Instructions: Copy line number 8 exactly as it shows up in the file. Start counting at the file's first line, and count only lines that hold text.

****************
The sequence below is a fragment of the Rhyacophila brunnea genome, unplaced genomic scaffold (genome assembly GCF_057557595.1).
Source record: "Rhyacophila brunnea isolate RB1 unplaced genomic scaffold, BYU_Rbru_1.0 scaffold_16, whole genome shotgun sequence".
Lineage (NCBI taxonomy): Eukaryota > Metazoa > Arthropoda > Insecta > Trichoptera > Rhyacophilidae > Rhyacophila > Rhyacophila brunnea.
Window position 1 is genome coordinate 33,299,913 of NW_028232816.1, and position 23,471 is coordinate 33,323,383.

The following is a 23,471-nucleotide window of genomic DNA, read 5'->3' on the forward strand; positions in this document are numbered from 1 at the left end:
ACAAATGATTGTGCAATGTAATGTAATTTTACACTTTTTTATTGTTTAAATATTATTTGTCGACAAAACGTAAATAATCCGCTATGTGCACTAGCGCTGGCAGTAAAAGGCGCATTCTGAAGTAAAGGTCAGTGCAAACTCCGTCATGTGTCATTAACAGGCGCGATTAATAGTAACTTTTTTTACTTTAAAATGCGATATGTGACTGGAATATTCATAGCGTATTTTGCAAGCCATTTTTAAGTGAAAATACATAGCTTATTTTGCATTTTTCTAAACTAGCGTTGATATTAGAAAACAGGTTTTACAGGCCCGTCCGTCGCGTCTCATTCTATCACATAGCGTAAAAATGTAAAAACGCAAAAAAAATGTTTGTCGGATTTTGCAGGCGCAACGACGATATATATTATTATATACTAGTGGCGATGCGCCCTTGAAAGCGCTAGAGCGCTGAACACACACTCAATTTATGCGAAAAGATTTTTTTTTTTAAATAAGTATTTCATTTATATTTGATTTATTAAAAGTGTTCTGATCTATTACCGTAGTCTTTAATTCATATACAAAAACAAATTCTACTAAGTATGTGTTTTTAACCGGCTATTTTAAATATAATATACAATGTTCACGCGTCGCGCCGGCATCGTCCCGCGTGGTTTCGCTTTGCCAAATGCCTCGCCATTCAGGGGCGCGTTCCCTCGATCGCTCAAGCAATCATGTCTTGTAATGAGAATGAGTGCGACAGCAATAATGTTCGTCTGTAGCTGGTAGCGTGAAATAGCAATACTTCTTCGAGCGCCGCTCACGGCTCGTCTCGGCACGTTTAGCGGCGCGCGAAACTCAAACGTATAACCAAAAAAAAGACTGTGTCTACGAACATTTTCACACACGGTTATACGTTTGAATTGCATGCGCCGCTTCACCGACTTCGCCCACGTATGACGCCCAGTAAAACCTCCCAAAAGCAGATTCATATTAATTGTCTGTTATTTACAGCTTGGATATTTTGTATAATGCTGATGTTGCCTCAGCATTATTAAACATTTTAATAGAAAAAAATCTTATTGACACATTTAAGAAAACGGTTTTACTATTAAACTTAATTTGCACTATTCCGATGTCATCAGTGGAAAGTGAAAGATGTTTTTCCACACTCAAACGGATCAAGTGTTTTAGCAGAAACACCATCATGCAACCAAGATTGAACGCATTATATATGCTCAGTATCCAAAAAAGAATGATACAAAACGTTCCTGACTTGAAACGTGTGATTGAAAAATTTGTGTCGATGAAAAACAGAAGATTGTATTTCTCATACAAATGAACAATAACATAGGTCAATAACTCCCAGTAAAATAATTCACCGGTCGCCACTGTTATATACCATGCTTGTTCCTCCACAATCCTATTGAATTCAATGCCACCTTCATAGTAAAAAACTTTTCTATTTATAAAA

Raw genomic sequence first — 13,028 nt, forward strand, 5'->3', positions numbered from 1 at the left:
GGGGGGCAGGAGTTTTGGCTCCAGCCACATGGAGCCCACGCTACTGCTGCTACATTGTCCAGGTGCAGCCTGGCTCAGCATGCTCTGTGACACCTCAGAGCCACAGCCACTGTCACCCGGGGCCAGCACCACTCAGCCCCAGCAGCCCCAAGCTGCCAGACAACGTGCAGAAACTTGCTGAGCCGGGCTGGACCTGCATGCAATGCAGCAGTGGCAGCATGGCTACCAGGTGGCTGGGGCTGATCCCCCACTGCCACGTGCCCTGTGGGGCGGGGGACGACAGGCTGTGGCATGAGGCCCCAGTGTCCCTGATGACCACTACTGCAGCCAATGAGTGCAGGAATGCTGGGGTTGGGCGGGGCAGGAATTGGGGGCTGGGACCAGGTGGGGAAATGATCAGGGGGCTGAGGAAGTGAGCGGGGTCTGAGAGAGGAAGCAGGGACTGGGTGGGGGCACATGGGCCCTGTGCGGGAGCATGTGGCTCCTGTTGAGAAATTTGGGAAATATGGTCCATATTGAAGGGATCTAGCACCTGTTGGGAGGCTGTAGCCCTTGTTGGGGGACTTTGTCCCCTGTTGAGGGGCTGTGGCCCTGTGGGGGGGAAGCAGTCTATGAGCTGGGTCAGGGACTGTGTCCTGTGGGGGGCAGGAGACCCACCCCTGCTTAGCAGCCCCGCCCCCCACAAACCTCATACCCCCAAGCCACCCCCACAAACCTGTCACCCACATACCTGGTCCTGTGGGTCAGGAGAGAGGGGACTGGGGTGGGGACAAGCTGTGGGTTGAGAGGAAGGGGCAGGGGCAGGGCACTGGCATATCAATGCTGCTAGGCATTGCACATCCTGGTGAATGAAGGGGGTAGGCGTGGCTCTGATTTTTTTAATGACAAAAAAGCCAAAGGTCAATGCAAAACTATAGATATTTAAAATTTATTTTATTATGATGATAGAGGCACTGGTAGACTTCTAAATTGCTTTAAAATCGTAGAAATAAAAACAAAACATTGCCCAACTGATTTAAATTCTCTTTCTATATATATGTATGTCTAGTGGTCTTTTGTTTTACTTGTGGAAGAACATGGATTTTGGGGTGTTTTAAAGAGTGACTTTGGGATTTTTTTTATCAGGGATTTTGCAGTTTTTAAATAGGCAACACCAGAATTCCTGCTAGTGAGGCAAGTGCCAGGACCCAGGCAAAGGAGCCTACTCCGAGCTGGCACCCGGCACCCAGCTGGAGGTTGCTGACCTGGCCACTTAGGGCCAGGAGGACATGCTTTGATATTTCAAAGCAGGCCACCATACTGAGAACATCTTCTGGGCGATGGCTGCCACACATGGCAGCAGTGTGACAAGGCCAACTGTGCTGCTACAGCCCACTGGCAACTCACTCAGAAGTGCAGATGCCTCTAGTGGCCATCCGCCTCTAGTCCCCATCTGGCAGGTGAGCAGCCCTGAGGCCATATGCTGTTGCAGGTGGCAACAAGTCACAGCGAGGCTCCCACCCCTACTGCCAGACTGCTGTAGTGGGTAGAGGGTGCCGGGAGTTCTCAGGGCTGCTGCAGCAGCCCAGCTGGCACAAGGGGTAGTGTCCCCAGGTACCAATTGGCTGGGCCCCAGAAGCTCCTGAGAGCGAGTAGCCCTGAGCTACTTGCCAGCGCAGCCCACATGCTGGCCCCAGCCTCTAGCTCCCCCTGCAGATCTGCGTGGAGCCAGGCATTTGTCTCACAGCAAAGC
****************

GGGGGGCAGGAGTTTTGGCTCCAGCCACATGGAGCCCACGCTACTGCTGCTACATTGTCCAGGTGCAGCCTGGCTCAGCATGCTCTGTGACACCTCAGAGCCACAGCCACTGTCACCCGGGGCCAGCACCACTCAGCCCCAGCAGCCCCAAGCTGCCAGACAACGTGCAGAAACTTGCTGAGCCGGGCTGGACCTGCATGCAATGCAGCAGTGGCAGCATGGCTACCAGGTGGCTGGGGCTGATCCCCCACTGCCACGTGCCCTGTGGGGCGGGGGACGACAGGCTGTGGCATGAGGCCCCAGTGTCCCTGATGACCACTACTGCAGCCAATGAGTGCAGGAATGCTGGGGTTGGGCGGGGCAGGAATTGGGGGCTGGGACCAGGTGGGGAAATGATCAGGGGGCTGAGGAAGTGAGCGGGGTCTGAGAGAGGAAGCAGGGACTGGGTGGGGGCACATGGGCCCTGTGCGGGAGCATGTGGCTCCTGTTGAGAAATTTGGGAAATATGGTCCATATTGAAGGGATCTAGCACCTGTTGGGAGGCTGTAGCCCTTGTTGGGGGACTTTGTCCCCTGTTGAGGGGCTGTGGCCCTGTGGGGGGGAAGCAGTCTATGAGCTGGGTCAGGGACTGTGTCCTGTGGGGGGCAGGAGACCCACCCCTGCTTAGCAGCCCCGCCCCCCACAAACCTCATACCCCCAAGCCACCCCCACAAACCTGTCACCCACATACCTGGTCCTGTGGGTCAGGAGAGAGGGGACTGGGGTGGGGACAAGCTGTGGGTTGAGAGGAAGGGGCAGGGGCAGGGCACTGGCATATCAATGCTGCTAGGCATTGCACATCCTGGTGAATGAAGGGGGTAGGCGTGGCTCTGATTTTTTTAATGACAAAAAAGCCAAAGGTCAATGCAAAACTATAGATATTTAAAATTTATTTTATTATGATGATAGAGGCACTGGTAGACTTCTAAATTGCTTTAAAATCGTAGAAATAAAAACAAAACATTGCCCAACTGATTTAAATTCTCTTTCTATATATATGTATGTCTAGTGGTCTTTTGTTTTACTTGTGGAAGAACATGGATTTTGGGGTGTTTTAAAGAGTGACTTTGGGATTTTTTTTATCAGGGATTTTGCAGTTTTTAAATAGGCAACACCAGAATTCCTGCTAGTGAGGCAAGTGCCAGGACCCAGGCAAAGGAGCCTACTCCGAGCTGGCACCCGGCACCCAGCTGGAGGTTGCTGACCTGGCCACTTAGGGCCAGGAGGACATGCTTTGATATTTCAAAGCAGGCCACCATACTGAGAACATCTTCTGGGCGATGGCTGCCACACATGGCAGCAGTGTGACAAGGCCAACTGTGCTGCTACAGCCCACTGGCAACTCACTCAGAAGTGCAGATGCCTCTAGTGGCCATCCGCCTCTAGTCCCCATCTGGCAGGTGAGCAGCCCTGAGGCCATATGCTGTTGCAGGTGGCAACAAGTCACAGCGAGGCTCCCACCCCTACTGCCAGACTGCTGTAGTGGGTAGAGGGTGCCGGGAGTTCTCAGGGCTGCTGCAGCAGCCCAGCTGGCACAAGGGGTAGTGTCCCCAGGTACCAATTGGCTGGGCCCCAGAAGCTCCTGAGAGCGAGTAGCCCTGAGCTACTTGCCAGCGCAGCCCACATGCTGGCCCCAGCCTCTAGCTCCCCCTGCAGATCTGCGTGGAGCCAGGCATTTGTCTCACAGCAAAGC